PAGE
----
Still, perhaps the biggest lesson from this election is that if you are determined to make and act on this argument about identity politics you should do it well. The SNP and Conservatives did it well. In contrast, too many senior people in Scottish Labour – including Kezia Dugdale on Good Morning Scotland, and Anas Sarwar – expressed disappointment that the electorate did not think like them (a position criticised by people like John McTernan). The two biggest parties in the Scottish Parliament might be annoyingly narrow-minded, but at least they know what they are doing.

 

 

 

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In the Scottish Parliament election, the only clear majority was secured by men

Although the symbolic representation of women in the Scottish Parliament was a key plank of the ‘new politics’ of Scottish devolution, women continue to secure just over one-third of seats. In 2016, women secured 45 of 129 seats (35%), which compares with 37% in 1999, 40% in 2003, 33% in 2007, and 35% in 2011.

The number of women in the Scottish Parliament used to depend strongly on the fate of Scottish Labour: the high point of 40% in 2003 was on the back of 28 Labour MSPs representing 56% of its group and accounting for 55% of women MSPs (Cairney and McGarvey, 2013: 106; Cairney et al, 2015). At the time, it was the only party to ‘twin’ constituencies and alternate women/ men candidates on the regional list (Mackay and Kenny, 2007: 86-7).

Other parties pursued less systematic or effective measures: the Liberal Democrats’ were ‘half hearted’ (Kenny and MacKay, 2013: 8; Cairney, 2011, 30); the SNP had ‘an informal rule of thumb that [regional] lists should be more-or less gender balanced’ (Mackay and Kenny, 2007: 87), the Conservatives sometimes ensured that women ‘were generally placed in favourable positions on the party lists’, and the Greens alternated men and women on party lists with uncertain effect (Kenny and MacKay, 2013: 9).

Now, as Labour’s fortunes have dropped, the decision by the SNP to use stronger measures – including All Women Shortlists for seats vacated by retiring MSPs – seems particularly important (Kenny and Mackay, 2013; Kenny, 2015; Swann, 2016a; on the substantive representation of women, see Engender 2016a; 2016b).

You can see the difference in the membership of the parties that really try …

Women MSPs, by Party, 1999-2016

1999 2003 2007 2011 2016
SNP 15 (42.9%) 9 (33.3%) 12 (25.5%) 19 (27.5%) 27 (42.9%)
Conservative 3 (16.7%) 4 (22.2%) 5 (31.2%) 6 (40.0%) 6 (19.4%)
Labour 28 (50.0%) 28 (56.0%) 23 (50.0%) 17 (45.9%) 11 (45.8%)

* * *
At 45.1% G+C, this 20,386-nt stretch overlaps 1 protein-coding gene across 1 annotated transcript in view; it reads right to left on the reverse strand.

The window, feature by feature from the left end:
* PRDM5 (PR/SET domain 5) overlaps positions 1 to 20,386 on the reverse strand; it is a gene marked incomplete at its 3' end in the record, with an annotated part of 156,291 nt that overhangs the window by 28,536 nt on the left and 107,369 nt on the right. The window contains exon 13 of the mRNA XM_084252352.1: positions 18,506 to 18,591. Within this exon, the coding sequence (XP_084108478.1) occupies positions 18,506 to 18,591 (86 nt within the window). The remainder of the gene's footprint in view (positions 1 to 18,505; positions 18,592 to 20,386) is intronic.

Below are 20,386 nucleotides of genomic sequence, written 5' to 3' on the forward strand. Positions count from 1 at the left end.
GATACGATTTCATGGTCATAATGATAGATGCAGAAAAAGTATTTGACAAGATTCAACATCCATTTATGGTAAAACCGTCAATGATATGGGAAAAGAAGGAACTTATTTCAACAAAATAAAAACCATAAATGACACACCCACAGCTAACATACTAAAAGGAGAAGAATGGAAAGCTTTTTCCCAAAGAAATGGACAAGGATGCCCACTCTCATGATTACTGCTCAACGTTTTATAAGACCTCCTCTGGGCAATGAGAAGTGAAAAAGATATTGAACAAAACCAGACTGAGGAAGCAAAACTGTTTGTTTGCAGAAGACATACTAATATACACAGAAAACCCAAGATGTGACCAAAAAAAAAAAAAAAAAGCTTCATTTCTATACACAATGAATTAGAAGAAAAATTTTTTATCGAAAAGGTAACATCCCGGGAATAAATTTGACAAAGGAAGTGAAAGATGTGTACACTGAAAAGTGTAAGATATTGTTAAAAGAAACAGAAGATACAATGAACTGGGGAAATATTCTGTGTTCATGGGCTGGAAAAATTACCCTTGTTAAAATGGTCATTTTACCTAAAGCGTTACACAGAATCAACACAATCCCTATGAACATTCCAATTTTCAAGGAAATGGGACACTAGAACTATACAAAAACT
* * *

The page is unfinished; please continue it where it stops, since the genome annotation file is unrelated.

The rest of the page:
Greens 0 (0%) 2 (28.6%) 0 (0%) 1 (50%) 1 (16.7%)
Lib Dems 2   (11.8%) 2   (11.8%) 2   (12.5%) 1   (20.0%) 0 (0%)
Total 48 (37.2%) 51 (39.5%) 43 (33.3%) 45 (34.9%) 45 (34.9%)

 

Source: adapted and updated (using figures from Gender Politics, 2016 and Swann, 2016b) from Cairney et al (2015: 9). Table does not include ‘other’ parties/ independents.

table 3 women

Apologies for the Harvard versus weblink referencing. This is a short section  copy/pasted from an article  that I am writing for Scottish Affairs (to be published in August 2016). You can find the full paper here:  Cairney 2016 Scottish Parliament election 2016 in Scottish Affairs 11.5.16

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Would the Scottish Conservatives provide ‘strong opposition’? Not really

The Scottish Conservatives are running with the idea that they would provide strong opposition to the SNP. What does this really mean?

  1. We know we won’t win, but we might come second. It’s a decent way to turn a quite-low-but-maybe-rising share of the vote into a huge moral victory. It’s a good slogan that might sway some people if they don’t think too much about the details.
  2. We will hold the SNP to account in the Scottish Parliament. No, it won’t. The Conservatives will have a small representation in committee and plenary votes and won’t be able to do more than it did from 2011 (can you think of any examples of its strong opposition since then?). The only difference is that it would go first in First Minister’s Questions every week. FMQs has always been the Scottish Parliament’s equivalent of theatre. It is not an arena for ‘strong’ opposition. It’s there for some very poor entertainment.